Boston Scientific (BSX) looked like a great buy in the early 2000s...

From 2001 through early 2004, the stock soared roughly 545%. Nobody would have blamed you for wanting in on the action back then.

It looked like nothing could stop Boston Scientific's ascent. This was clearly a blue-chip medical device stock... And then it went into freefall.

From its peak in March 2004 to its low in November 2012, the stock plunged 88%. Anyone holding shares in 2004 waited a decade and a half just to get back to where they were.

In 2006, the company bought cardiovascular-technology maker Guidant in a bid to improve its financials. It fought hard, even beating biopharmaceutical giant Johnson & Johnson (JNJ). But the acquisition didn't turn out the way it hoped...

Boston Scientific stock is up just 68% since January of that year. In contrast, the broad health care sector – as measured by the Health Care Select Sector SPDR Fund (XLV) – is up 297%, despite recent volatility.

This lackluster performance is at least partially due to allegations of shoddy quality control. These claims have been plaguing Boston Scientific for more than a decade.

In 2011, the company had to pay $30 million for a problem with Guidant's heart stents. Guidant allegedly rushed the product to clients without proper testing between 2002 and 2005.

In 2012, the company appointed Mike Mahoney as the new CEO. As the former chairman of Johnson & Johnson's medical-devices unit, Mahoney knew how to run a business. Johnson & Johnson had a reputation for prioritizing quality control.

But it wasn't enough. Many of Boston Scientific's issues remained even after Mahoney joined.

Between 2006 and 2016, the company averaged $600 million per year in legal reserves or settlement payouts. That's $6 billion over a 10-year period... roughly half of total operating income during that time.

Mahoney was elected chairman of the board in 2016. Since then, legal payments have dropped dramatically. They're down to an annual average of $200 million.

But it doesn't look like Boston Scientific's days of notoriety are behind it. Last year, the U.S. Food and Drug Administration ("FDA") recalled 48,000 of the company's Ingenio pacemakers, which were manufactured between 2011 and 2018.

And a whistleblower lawsuit recently claimed that Boston Scientific devices were being used in unnecessary medical procedures... and that the company ignored employee concerns.

Of course, we're in no position to know the accuracy of these claims. But if the allegations pan out, it seems like Boston Scientific's problems might run deeper than who is in charge.

Management will do what it's paid to do...

It might seem counterintuitive that management would be OK with spending hundreds of millions of dollars each year on litigation. That's especially true when many of these lawsuits could likely be avoided through better quality control.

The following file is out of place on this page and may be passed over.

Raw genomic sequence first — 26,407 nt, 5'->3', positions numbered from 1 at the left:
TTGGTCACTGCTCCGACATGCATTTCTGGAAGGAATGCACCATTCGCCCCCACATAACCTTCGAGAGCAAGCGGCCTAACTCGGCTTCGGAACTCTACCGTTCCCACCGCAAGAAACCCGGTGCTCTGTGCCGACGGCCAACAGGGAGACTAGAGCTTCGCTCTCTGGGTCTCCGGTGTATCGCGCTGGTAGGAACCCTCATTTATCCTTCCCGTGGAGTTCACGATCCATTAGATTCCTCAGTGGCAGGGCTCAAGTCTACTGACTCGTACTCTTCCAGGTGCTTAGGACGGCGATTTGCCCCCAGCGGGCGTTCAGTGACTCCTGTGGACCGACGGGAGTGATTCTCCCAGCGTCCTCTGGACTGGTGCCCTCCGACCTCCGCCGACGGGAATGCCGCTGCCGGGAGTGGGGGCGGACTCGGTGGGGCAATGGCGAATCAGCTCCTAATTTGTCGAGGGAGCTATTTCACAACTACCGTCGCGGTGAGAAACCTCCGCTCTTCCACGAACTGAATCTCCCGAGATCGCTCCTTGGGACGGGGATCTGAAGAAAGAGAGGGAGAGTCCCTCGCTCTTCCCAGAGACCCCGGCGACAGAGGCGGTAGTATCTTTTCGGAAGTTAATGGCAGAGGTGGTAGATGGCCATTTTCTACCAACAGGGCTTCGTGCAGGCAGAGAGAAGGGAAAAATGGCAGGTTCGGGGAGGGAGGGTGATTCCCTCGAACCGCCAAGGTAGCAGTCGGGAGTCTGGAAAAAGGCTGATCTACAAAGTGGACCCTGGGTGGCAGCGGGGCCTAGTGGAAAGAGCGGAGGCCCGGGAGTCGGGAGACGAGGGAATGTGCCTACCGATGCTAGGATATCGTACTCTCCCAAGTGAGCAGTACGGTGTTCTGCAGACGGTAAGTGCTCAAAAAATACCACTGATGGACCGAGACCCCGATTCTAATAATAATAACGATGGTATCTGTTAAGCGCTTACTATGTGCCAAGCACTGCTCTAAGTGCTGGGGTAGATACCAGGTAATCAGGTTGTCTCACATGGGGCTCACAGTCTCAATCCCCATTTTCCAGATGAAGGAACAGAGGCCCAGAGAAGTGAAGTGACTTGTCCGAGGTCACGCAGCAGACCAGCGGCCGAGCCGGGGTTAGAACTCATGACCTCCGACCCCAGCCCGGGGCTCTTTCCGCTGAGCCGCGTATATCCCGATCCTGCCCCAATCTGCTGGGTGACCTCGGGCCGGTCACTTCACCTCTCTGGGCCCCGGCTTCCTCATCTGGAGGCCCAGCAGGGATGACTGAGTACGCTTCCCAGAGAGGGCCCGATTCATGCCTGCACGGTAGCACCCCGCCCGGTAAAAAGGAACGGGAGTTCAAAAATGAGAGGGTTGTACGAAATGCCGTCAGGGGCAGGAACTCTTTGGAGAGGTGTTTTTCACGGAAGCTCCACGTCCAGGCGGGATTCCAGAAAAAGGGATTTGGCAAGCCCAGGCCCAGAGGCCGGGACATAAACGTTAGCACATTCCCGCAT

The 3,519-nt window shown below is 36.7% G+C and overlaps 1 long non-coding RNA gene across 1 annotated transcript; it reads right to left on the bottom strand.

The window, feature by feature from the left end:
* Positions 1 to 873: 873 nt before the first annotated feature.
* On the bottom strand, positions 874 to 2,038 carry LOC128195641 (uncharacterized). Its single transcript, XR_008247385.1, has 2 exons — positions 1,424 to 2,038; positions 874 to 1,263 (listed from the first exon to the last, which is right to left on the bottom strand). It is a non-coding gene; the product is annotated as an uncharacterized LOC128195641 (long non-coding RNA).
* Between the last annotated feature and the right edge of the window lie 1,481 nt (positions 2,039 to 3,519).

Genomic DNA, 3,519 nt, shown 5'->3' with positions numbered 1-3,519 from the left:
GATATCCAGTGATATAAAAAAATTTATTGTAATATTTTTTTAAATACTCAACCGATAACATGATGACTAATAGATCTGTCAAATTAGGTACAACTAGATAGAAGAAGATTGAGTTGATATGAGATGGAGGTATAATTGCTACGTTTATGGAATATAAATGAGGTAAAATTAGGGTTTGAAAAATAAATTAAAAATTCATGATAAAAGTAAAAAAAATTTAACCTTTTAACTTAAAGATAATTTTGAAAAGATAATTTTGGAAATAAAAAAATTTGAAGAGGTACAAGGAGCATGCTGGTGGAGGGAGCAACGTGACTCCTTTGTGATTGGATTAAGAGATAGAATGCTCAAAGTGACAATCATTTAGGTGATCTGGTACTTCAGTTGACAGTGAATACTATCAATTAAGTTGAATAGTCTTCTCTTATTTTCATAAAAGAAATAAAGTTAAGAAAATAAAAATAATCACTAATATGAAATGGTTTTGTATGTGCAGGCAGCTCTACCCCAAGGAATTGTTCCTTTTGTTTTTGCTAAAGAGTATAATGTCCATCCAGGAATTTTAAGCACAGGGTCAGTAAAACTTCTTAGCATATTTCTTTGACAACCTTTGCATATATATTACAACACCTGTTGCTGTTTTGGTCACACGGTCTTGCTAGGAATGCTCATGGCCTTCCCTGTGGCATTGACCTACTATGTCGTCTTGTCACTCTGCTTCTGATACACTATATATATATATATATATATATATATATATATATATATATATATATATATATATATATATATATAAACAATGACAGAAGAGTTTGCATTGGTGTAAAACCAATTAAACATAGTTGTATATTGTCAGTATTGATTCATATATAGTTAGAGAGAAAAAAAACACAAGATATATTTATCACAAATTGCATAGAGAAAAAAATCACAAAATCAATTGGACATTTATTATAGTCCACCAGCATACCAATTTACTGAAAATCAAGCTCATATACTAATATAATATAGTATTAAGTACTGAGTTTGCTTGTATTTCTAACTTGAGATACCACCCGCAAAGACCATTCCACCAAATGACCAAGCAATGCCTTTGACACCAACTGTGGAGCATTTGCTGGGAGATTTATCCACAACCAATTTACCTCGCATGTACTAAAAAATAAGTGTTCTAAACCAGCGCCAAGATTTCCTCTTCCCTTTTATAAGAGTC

It's not that management wants costly lawsuits year in, year out. Rather, it has no reason to prevent these problems.

Regular readers know that one of our favorite mantras is "incentives dictate behavior." That means people will do what they're motivated to do based on promised rewards.

In terms of Boston Scientific, a look at management's compensation plan may explain why it hasn't done more to prevent quality-control lawsuits.

Executives' short-term compensation is awarded based on revenue growth and adjusted earnings per share ("EPS"). Long-term compensation is tied to incentives like stock performance versus peers and adjusted free cash flow ("FCF").

At first glance, these metrics are reasonable. Legal issues would hurt EPS and FCF, so management should have plenty of incentive to prevent them.

The answer lies in the fine print...

You see, this compensation is awarded based on adjusted metrics.

(That's not the same thing as our adjusted Uniform Accounting metrics. Companies can create their own adjusted metrics when paying management. The board of directors has a compensation committee that decides which metrics matter.)

Boston Scientific's compensation breakdown conveniently doesn't punish management for incurring legal costs. The adjusted metrics exclude any gains – and more importantly, any losses from litigation.

Management is encouraged to focus on chasing revenue growth and profits without worrying about legal costs. That could be a big reason why these lawsuits continue despite personnel changes at the top.

This isn't a unique case, either. Plenty of seemingly strong companies fall victim to misguided management compensation... and the results can be disastrous. On Friday, my colleague and Altimetry founder Joel Litman will dive deeper into what to look for. 

It's true that Boston Scientific stock is up more than 700% since that 2012 low. It seems like investors are more than happy to give the company the benefit of the doubt... for now.

But as long as management's compensation structure fails to take legal costs into consideration, we'd steer clear.

Remember that investors can only take so much pain. More lawsuits could prove dangerous for Boston Scientific in today's uncertain market.


Rob Spivey
October 19, 2022